Interesting Tricks to Get a Train Moving

0
488
Get a Train Moving
Get a Train Moving

A long freight train it’s into the train yard, all the workers get in and the engineer opens the throttle: the train starts to pull away from the yard when they realize the caboose has a problem. The brake is frozen on one of the wheels of the caboose. The wheel is being dragged and there’s sparks and smoke.

Someone standing there says, “Stop the train.” So, they manage to signal to the engineer to stop the train. They can’t fix it, so they just cut the caboose loose. They remove it and they give him the go ahead. He gives it the throttle. The train doesn’t move. He gives it more throttle. It doesn’t move. What’s happening is the train isn’t moving, but his wheels are spinning. The cars aren’t moving. There’s nothing wrong with any of the remaining cars and there’s nothing wrong with the engine, but there is something wrong with the engineer.

The question is, what’s wrong?

The problem was that when the train attempted to start with the caboose brake on, it stretched all the inter-car couplings so that the whole train was just like one big car. At this point, the friction from the engine train wheels was not enough to get the whole thing going. Instead, you need to just get one car moving at a time – this is why there is space between the couplings.

There is some interesting physics here. In particular, there is something curious about the difference between static and kinetic friction. This two are quite similar but with some differences and the most important is:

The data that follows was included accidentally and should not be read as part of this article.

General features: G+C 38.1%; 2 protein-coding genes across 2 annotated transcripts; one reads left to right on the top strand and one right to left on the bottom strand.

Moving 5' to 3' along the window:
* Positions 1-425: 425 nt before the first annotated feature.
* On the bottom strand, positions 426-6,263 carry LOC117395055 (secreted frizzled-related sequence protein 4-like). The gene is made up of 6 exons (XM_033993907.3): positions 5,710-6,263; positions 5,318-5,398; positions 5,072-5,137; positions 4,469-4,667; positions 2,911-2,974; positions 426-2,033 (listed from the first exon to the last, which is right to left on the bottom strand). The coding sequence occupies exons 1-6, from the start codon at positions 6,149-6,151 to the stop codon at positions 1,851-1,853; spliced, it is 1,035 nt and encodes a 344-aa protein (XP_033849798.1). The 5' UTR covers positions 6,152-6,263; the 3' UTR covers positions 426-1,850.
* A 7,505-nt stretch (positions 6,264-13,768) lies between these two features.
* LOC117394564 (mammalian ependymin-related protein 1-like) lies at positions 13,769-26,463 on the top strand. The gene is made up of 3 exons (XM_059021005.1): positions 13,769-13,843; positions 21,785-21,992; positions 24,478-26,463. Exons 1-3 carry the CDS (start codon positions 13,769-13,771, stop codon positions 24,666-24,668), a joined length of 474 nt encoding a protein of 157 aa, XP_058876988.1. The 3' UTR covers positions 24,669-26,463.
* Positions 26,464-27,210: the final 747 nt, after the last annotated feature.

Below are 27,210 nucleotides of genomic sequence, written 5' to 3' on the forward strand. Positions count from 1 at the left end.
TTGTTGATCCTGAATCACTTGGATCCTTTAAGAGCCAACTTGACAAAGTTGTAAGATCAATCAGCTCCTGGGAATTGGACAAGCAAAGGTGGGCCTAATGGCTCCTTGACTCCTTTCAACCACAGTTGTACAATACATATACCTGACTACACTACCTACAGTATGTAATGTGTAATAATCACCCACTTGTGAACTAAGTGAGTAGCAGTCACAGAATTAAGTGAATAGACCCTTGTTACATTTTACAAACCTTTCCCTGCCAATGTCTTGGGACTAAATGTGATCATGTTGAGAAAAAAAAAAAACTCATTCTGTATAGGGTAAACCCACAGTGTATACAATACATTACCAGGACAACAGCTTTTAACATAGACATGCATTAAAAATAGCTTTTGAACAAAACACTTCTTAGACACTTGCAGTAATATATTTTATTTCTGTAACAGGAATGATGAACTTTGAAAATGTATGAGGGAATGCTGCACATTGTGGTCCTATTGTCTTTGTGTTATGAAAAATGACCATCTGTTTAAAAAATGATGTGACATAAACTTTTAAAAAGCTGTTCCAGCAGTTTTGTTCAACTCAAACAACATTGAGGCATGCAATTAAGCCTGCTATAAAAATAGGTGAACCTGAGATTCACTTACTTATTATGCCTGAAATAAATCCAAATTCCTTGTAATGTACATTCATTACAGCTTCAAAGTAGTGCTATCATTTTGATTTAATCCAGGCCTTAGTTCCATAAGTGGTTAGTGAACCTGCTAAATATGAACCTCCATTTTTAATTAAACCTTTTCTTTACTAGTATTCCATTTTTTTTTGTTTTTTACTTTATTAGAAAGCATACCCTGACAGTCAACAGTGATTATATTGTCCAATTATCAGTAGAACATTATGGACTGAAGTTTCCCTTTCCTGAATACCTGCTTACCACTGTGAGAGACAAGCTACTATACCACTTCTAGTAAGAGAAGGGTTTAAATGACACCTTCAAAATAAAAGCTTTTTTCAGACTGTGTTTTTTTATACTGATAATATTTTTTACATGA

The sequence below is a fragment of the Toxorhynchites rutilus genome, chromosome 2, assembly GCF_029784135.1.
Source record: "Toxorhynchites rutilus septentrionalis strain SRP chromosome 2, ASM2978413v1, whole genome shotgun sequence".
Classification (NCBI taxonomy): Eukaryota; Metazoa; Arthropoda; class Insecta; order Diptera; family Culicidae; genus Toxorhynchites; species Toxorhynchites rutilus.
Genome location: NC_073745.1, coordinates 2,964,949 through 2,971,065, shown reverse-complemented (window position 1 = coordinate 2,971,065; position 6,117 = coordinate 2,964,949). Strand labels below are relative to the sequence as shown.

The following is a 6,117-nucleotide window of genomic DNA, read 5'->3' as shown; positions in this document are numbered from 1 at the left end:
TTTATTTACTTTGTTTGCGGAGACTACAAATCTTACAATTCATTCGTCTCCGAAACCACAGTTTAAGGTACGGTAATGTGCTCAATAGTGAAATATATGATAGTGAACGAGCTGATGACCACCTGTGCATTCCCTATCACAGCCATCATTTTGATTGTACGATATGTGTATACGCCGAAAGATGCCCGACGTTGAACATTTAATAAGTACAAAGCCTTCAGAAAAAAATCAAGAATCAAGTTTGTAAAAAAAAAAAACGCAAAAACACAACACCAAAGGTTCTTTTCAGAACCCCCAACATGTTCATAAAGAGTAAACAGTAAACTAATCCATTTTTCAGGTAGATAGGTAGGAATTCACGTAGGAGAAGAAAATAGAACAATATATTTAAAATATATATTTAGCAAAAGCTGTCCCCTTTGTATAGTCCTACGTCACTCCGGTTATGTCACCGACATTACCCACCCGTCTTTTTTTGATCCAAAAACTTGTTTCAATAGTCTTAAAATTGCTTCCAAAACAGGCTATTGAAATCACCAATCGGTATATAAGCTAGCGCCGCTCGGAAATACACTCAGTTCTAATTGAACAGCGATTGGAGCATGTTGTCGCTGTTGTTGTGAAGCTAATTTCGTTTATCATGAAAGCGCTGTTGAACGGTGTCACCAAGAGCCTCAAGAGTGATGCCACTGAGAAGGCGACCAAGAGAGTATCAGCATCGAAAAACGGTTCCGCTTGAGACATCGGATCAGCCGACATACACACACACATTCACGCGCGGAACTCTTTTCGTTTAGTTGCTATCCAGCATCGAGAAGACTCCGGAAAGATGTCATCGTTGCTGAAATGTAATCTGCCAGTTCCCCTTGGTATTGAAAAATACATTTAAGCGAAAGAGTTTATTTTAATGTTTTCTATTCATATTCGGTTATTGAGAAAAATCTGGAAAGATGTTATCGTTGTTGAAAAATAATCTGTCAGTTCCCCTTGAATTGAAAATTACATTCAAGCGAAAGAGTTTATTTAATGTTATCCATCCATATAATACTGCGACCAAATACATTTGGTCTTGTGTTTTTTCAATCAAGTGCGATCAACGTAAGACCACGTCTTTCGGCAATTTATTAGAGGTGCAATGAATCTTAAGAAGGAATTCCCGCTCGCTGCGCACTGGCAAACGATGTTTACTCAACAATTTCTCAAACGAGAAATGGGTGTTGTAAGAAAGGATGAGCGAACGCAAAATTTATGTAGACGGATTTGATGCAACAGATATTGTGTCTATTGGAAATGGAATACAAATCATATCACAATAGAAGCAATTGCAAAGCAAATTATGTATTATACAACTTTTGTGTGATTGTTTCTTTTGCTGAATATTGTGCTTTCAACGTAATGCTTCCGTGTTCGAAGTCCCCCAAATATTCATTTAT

• In general, the kinetic friction is less than the static friction. This means it would take less force to slide something at a constant velocity than it would to get it moving.

The frictional force on the engine is between the wheels and the track. The frictional force on the cars is between the axle and the wheels. As long as the frictional force on the engine is greater than the frictional force on all the cars, the whole system can accelerate.

Consider a train with 10 cars in which all the cars have stretched couplings. This would make it just like one big rigid object. To get the train moving the frictional force on the engine should be 10 times greater than the frictional force on each car. This is simply impossible!

This is why the only way to get a train moving is to get one car moving at a time. This way, once a car is moving, the axle-wheel interaction changes from static to kinetic so the frictional force of the moving cars becomes smaller and the frictional force on the engine can be greater than the frictional force on all the cars.

Setting the coefficient of friction on the driving wheels at 0.5 and the kinetic friction on the car wheels at 0.09 with 5 cars, this is the result:

Source: http://www.wired.com/

[youtube url=”https://www.youtube.com/watch?v=SZ83kNU1Ig8″ width=”560″ height=”315″]



Did you like this post? Would you like to be informed about the last railway signalling technical and commercial news? Join us on LinkedIn and stay updated!

railwaysignalling.eu | walk the rail talk

LEAVE A REPLY

Please enter your comment!
Please enter your name here